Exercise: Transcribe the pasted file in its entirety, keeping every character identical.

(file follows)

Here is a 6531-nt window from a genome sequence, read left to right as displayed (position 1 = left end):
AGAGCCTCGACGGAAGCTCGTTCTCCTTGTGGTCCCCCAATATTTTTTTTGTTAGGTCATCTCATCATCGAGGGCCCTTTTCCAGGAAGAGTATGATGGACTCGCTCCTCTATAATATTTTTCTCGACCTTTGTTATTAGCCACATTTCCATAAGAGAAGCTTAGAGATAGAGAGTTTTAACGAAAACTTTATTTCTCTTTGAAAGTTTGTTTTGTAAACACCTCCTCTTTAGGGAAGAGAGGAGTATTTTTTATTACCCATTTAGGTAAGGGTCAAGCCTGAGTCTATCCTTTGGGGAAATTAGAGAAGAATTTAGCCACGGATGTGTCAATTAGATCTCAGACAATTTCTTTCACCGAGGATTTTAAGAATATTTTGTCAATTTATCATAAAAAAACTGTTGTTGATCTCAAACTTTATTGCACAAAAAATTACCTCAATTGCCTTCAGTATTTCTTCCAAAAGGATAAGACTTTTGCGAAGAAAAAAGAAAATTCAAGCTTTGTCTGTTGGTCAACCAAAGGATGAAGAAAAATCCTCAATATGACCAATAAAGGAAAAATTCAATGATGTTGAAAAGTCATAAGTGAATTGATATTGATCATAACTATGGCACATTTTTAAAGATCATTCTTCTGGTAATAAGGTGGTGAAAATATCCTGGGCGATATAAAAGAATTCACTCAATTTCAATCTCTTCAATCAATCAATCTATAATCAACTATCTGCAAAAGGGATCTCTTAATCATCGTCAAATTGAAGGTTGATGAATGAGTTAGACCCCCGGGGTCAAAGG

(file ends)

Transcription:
Here is a 6531-nt window from a genome sequence, read left to right as displayed (position 1 = left end):
AGAGCCTCGACGGAAGCTCGTTCTCCTTGTGGTCCCCCAATATTTTTTTTGTTAGGTCATCTCATCATCGAGGGCCCTTTTCCAGGAAGAGTATGATGGACTCGCTCCTCTATAATATTTTTCTCGACCTTTGTTATTAGCCACATTTCCATAAGAGAAGCTTAGAGATAGAGAGTTTTAACGAAAACTTTATTTCTCTTTGAAAGTTTGTTTTGTAAACACCTCCTCTTTAGGGAAGAGAGGAGTATTTTTTATTACCCATTTAGGTAAGGGTCAAGCCTGAGTCTATCCTTTGGGGAAATTAGAGAAGAATTTAGCCACGGATGTGTCAATTAGATCTCAGACAATTTCTTTCACCGAGGATTTTAAGAATATTTTGTCAATTTATCATAAAAAAACTGTTGTTGATCTCAAACTTTATTGCACAAAAAATTACCTCAATTGCCTTCAGTATTTCTTCCAAAAGGATAAGACTTTTGCGAAGAAAAAAGAAAATTCAAGCTTTGTCTGTTGGTCAACCAAAGGATGAAGAAAAATCCTCAATATGACCAATAAAGGAAAAATTCAATGATGTTGAAAAGTCATAAGTGAATTGATATTGATCATAACTATGGCACATTTTTAAAGATCATTCTTCTGGTAATAAGGTGGTGAAAATATCCTGGGCGATATAAAAGAATTCACTCAATTTCAATCTCTTCAATCAATCAATCTATAATCAACTATCTGCAAAAGGGATCTCTTAATCATCGTCAAATTGAAGGTTGATGAATGAGTTAGACCCCCGGGGTCAAAGG